HIV self-testing in Senegal reaches first-time testers

26 July 2019

HIV self-testing can help existing programmes to reach populations reporting barriers to engagement with existing and routine HIV testing services.

Two men from Lagos talk in the street

A pilot HIV self-testing (HIVST) project in Senegal was highly successful at reaching first-time testers and people who hadn’t tested in the last year. Among 1,144 people who took a pre-test questionnaire, 46.9% (536/1144) of the participants were first-time testers, and 26.9% (308/1144) had ever tested for HIV but not within the last 12 months.

The pilot was conducted in two cities, Dakar and Ziguinchor, through venue and social network-based distribution with the hope of reaching key affected populations with HIV testing for whom stigma and criminalisation often impede access to HIV testing.

In Senegal, HIV disproportionately affects men who have sex with men, female sex workers and people who inject drugs, with prevalence estimates of 23.5%, 3.3% and 10.2%, respectively. Here same-sex practices are criminalised and sex work for cisgender women is legal but highly regulated.

A local community partner already working with key populations in Senegal helped to identify places where tests could be distributed, including sex work venues, bars, nightclubs, hot spots, and mobile clinics, as well as health facilities that provide services to key populations.

In these settings, ‘directly assisted distribution’ of HIVST followed World Health Organization (WHO) guidelines and was led by the community partner. They were led by trained distributors who provided pre-test instructions, test information, demonstration of proper HIVST use, and education on the importance for confirmatory testing, irrespective of a test reactivity. Participants were then given the choice to self-test with a trained distributer in a private room, or they could take the test home to do it themselves.

A small number of tests were also distributed through social network-based unassisted distribution, where those who received a test in a venue could take HIVST kits away for two additional people.

Between April 2017 and Jun 2018, 1,839 HIVST kits were distributed with 1,149 (62.5%) individuals participating in a pre-test questionnaire. Of this group, 817 (71.1%) also participated in a post-test questionnaire.

Around one-third (32.3%) of pre-test respondents reported being a member of a key affected population. Most (18.8%) reported being a sex worker (18.8%), or a female sex worker specifically (14.3%), while 15.1% defined themselves as men who have sex with men, 3.7% were people who inject drugs, and 1.7% were transgender women.

Among key affected populations more specifically, 36.8% of the pre-test group were first-time testers. Among sex workers of all genders, 26.5% were first-time testers. 46.0% (80/174) of men who have sex with men, 59.5% (25/42) of people who inject drugs, and 55.0% (11/20) of transgender women were first-time testers.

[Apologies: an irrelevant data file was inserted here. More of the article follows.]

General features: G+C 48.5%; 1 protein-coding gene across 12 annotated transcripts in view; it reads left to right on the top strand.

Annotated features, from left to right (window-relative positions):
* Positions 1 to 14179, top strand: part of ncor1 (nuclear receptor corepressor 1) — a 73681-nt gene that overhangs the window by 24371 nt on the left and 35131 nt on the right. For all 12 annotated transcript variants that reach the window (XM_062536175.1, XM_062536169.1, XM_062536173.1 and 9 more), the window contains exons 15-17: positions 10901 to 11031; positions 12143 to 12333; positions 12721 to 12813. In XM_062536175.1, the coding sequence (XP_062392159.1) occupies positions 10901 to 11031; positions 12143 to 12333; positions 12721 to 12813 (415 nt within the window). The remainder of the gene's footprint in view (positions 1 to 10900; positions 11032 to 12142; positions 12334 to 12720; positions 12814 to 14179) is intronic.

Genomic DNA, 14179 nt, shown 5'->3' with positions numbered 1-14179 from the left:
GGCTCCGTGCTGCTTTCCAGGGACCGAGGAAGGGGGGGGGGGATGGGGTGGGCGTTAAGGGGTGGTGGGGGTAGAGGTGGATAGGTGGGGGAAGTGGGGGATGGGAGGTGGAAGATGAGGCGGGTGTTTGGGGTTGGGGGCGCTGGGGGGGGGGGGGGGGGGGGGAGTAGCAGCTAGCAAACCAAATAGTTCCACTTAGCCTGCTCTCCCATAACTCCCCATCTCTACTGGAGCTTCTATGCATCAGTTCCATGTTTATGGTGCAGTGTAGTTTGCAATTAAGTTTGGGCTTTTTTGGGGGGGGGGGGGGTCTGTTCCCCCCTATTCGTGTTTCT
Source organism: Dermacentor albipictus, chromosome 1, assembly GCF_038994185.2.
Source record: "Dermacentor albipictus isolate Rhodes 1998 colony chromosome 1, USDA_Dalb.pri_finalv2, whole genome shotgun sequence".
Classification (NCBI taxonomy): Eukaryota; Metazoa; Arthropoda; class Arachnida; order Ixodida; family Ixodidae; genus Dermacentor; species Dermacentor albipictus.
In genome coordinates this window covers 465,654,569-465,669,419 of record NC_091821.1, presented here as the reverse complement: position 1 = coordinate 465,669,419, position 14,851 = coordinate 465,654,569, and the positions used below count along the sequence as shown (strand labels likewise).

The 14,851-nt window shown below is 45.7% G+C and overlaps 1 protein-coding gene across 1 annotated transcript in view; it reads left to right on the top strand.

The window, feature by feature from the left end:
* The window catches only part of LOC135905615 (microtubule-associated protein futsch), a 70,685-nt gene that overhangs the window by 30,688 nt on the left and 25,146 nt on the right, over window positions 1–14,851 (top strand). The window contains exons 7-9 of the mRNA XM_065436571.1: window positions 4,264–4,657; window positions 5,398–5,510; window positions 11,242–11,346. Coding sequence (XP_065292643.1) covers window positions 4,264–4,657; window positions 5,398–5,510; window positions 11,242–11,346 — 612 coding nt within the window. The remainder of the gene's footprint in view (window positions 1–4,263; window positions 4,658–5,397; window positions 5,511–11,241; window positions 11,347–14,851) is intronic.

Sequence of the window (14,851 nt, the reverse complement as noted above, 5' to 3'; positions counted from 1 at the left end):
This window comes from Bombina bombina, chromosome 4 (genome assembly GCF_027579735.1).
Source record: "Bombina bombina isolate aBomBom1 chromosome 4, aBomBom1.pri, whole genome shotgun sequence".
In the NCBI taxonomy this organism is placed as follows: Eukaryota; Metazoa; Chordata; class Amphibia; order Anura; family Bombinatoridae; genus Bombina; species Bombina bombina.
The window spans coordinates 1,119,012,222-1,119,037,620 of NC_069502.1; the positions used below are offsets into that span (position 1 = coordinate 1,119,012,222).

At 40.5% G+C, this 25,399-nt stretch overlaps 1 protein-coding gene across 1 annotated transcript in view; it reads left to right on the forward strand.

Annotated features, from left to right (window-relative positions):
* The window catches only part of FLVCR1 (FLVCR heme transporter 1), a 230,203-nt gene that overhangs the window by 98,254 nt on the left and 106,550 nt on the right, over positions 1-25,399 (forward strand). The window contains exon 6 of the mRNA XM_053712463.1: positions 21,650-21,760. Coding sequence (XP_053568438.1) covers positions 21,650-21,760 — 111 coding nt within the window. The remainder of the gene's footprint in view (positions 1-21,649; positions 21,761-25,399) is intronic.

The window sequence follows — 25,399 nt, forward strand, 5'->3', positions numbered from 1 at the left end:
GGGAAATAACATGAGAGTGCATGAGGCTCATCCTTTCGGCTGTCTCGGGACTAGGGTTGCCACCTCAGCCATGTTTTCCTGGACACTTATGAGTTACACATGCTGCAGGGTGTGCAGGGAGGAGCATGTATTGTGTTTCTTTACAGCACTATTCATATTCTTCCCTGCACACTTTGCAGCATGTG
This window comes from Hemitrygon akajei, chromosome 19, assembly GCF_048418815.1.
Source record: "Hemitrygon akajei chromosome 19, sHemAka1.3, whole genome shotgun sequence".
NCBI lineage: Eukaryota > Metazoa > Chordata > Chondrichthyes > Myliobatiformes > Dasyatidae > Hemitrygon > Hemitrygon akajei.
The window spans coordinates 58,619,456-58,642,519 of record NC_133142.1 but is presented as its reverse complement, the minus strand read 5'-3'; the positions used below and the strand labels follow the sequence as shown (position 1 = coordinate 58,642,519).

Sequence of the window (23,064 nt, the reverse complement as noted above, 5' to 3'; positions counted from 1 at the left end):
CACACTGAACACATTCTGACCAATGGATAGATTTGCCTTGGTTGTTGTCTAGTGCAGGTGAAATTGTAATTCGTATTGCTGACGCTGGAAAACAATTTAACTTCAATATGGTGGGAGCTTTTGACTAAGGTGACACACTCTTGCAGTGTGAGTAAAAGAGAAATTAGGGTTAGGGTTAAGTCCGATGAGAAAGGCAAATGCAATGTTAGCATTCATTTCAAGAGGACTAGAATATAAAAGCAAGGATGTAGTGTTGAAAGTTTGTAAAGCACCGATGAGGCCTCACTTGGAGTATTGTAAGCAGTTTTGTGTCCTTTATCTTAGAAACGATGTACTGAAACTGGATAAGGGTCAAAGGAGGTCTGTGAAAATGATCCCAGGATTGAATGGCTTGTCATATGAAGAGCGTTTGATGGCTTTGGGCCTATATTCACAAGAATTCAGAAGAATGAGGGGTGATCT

Age was associated with HIV testing history, with younger participants more likely to never have tested for HIV when compared to their older counterparts aged 31 and over. People assigned as male at birth were also associated with a lower odds of ever testing for HIV.

Uptake of the HIV self-test was high among those who participated in the post-test survey, with 94.3% indicating that they used the test. Just over half (54.3%) of the participants chose to use the HIVST at the distribution site and the rest (45.7%) used it at home, with a high number (88.9%) using the test within two days.

Of the small number of people who received a reactive result, meaning they needed further confirmatory testing, 63.2% of these were first-time testers. Unfortunately, confirmatory testing was low, with only approximately two-thirds of those with reactive results reporting confirmatory testing. None of the people with invalid results - meaning their tests came back in error - reported confirmatory testing.

In this study, the HIVST was found to be highly acceptable among the participants with nearly two-thirds reporting being comfortable using the test. Instructions were easy to follow and they felt that their family or friends could also benefit from a test. After receiving the HIVST, 30.6% discussed HIV testing with a sexual partner or friend. Most of the participants said they would feel comfortable asking a primary sexual partner or a casual partner to test.

“These data suggest the potential impact that HIVST could have in complementing existing HIV testing services by reaching a diverse group of first-time HIV-testers as well as those who have not tested recently in Senegal,” noted the authors in their conclusion.

“This small-scale implementation further suggested the importance of leveraging existing structures and programs for distribution. Moreover, since HIVST has the potential to disrupt traditional testing approaches, sustained engagement with government and community stakeholders is needed to inform optimal implementation strategies of HIVST.”

Photo credit:
iStock/Fridah. Photos used for illustrative purposes only.

Written by Caitlin Mahon

Content Specialist - HIV & Sexual Health